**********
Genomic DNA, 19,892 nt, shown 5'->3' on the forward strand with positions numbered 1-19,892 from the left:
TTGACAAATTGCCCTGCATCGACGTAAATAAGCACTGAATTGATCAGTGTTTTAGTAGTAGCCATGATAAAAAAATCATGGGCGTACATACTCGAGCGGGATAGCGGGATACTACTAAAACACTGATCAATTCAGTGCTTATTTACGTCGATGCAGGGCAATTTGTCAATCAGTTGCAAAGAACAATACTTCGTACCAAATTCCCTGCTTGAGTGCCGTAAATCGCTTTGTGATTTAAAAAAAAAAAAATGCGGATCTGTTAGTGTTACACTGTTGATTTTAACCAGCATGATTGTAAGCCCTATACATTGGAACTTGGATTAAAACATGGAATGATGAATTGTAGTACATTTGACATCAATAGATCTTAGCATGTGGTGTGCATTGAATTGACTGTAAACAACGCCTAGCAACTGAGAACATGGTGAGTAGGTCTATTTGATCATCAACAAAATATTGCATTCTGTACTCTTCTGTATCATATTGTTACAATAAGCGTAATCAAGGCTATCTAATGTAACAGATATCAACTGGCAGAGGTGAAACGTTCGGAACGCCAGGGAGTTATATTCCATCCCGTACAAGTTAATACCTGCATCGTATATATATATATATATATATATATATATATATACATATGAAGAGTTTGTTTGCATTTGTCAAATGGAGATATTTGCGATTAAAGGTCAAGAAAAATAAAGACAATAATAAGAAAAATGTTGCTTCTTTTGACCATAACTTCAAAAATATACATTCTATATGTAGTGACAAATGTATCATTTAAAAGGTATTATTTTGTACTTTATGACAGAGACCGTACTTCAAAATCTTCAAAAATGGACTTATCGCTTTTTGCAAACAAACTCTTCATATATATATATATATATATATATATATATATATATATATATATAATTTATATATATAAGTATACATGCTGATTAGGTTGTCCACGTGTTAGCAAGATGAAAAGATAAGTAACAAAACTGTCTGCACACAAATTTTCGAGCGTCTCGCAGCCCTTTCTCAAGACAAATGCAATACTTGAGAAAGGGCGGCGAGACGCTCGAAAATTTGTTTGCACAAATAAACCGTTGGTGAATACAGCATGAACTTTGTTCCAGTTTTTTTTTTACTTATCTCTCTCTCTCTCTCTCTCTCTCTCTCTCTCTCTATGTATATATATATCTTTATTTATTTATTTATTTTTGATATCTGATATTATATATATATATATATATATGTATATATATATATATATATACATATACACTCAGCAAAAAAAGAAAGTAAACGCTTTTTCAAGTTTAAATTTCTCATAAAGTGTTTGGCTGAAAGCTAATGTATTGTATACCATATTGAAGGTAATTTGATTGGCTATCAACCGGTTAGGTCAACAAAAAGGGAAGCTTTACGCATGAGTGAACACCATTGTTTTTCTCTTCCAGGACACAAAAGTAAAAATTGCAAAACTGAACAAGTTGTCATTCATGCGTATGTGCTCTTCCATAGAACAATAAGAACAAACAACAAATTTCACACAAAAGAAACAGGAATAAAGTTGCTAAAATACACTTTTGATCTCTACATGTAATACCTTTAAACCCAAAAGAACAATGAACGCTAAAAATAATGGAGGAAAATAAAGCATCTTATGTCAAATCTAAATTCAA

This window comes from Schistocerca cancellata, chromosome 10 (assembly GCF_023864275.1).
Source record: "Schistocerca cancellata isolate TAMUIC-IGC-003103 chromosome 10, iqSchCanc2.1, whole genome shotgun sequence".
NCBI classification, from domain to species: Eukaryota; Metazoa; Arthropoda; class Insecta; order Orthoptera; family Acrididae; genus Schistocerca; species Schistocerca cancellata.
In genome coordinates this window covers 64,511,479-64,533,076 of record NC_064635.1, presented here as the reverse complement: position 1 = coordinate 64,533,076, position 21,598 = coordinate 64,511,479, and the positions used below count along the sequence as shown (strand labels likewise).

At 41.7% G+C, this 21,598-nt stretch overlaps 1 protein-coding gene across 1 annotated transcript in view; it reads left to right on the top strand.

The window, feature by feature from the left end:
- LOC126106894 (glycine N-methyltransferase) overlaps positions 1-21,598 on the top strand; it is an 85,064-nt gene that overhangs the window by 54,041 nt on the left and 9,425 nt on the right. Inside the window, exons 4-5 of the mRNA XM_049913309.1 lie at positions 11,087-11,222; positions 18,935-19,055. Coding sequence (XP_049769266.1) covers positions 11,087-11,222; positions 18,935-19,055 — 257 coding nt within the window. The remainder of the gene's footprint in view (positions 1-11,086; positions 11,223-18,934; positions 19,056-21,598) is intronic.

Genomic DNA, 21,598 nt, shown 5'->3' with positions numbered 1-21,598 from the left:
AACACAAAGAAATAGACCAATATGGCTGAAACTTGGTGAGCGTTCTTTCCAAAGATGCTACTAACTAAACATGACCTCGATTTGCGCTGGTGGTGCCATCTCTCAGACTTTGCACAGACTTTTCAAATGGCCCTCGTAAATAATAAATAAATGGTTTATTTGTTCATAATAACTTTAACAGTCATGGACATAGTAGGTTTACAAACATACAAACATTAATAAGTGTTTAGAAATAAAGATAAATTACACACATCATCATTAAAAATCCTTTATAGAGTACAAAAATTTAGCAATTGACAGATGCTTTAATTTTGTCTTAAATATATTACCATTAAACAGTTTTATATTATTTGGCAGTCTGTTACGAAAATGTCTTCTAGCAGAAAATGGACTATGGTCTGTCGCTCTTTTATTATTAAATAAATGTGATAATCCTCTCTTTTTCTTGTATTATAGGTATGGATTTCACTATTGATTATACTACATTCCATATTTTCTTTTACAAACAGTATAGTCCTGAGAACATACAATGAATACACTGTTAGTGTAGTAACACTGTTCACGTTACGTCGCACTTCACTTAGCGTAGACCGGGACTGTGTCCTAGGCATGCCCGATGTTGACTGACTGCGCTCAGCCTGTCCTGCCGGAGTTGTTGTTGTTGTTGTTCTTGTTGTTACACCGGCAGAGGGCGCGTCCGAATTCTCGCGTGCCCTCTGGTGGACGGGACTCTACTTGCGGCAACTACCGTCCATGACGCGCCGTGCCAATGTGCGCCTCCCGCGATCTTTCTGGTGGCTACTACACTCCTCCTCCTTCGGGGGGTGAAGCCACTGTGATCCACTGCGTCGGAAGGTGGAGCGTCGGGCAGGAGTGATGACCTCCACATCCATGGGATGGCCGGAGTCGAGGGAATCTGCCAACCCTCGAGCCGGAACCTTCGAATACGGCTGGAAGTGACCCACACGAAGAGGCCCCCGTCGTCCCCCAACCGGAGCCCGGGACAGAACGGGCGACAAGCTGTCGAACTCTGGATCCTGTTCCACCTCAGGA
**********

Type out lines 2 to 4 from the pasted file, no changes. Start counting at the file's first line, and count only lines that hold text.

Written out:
TTGACAAATTGCCCTGCATCGACGTAAATAAGCACTGAATTGATCAGTGTTTTAGTAGTAGCCATGATAAAAAAATCATGGGCGTACATACTCGAGCGGGATAGCGGGATACTACTAAAACACTGATCAATTCAGTGCTTATTTACGTCGATGCAGGGCAATTTGTCAATCAGTTGCAAAGAACAATACTTCGTACCAAATTCCCTGCTTGAGTGCCGTAAATCGCTTTGTGATTTAAAAAAAAAAAAATGCGGATCTGTTAGTGTTACACTGTTGATTTTAACCAGCATGATTGTAAGCCCTATACATTGGAACTTGGATTAAAACATGGAATGATGAATTGTAGTACATTTGACATCAATAGATCTTAGCATGTGGTGTGCATTGAATTGACTGTAAACAACGCCTAGCAACTGAGAACATGGTGAGTAGGTCTATTTGATCATCAACAAAATATTGCATTCTGTACTCTTCTGTATCATATTGTTACAATAAGCGTAATCAAGGCTATCTAATGTAACAGATATCAACTGGCAGAGGTGAAACGTTCGGAACGCCAGGGAGTTATATTCCATCCCGTACAAGTTAATACCTGCATCGTATATATATATATATATATATATATATATATATACATATGAAGAGTTTGTTTGCATTTGTCAAATGGAGATATTTGCGATTAAAGGTCAAGAAAAATAAAGACAATAATAAGAAAAATGTTGCTTCTTTTGACCATAACTTCAAAAATATACATTCTATATGTAGTGACAAATGTATCATTTAAAAGGTATTATTTTGTACTTTATGACAGAGACCGTACTTCAAAATCTTCAAAAATGGACTTATCGCTTTTTGCAAACAAACTCTTCATATATATATATATATATATATATATATATATATATATATATATAATTTATATATATAAGTATACATGCTGATTAGGTTGTCCACGTGTTAGCAAGATGAAAAGATAAGTAACAAAACTGTCTGCACACAAATTTTCGAGCGTCTCGCAGCCCTTTCTCAAGACAAATGCAATACTTGAGAAAGGGCGGCGAGACGCTCGAAAATTTGTTTGCACAAATAAACCGTTGGTGAATACAGCATGAACTTTGTTCCAGTTTTTTTTTTACTTATCTCTCTCTCTCTCTCTCTCTCTCTCTCTCTCTCTATGTATATATATATCTTTATTTATTTATTTATTTTTGATATCTGATATTATATATATATATATATATATGTATATATATATATATATATACATATACACTCAGCAAAAAAAGAAAGTAAACGCTTTTTCAAGTTTAAATTTCTCATAAAGTGTTTGGCTGAAAGCTAATGTATTGTATACCATATTGAAGGTAATTTGATTGGCTATCAACCGGTTAGGTCAACAAAAAGGGAAGCTTTACGCATGAGTGAACACCATTGTTTTTCTCTTCCAGGACACAAAAGTAAAAATTGCAAAACTGAACAAGTTGTCATTCATGCGTATGTGCTCTTCCATAGAACAATAAGAACAAACAACAAATTTCACACAAAAGAAACAGGAATAAAGTTGCTAAAATACACTTTTGATCTCTACATGTAATACCTTTAAACCCAAAAGAACAATGAACGCTAAAAATAATGGAGGAAAATAAAGCATCTTATGTCAAATCTAAATTCAA

This window comes from Schistocerca cancellata, chromosome 10 (assembly GCF_023864275.1).
Source record: "Schistocerca cancellata isolate TAMUIC-IGC-003103 chromosome 10, iqSchCanc2.1, whole genome shotgun sequence".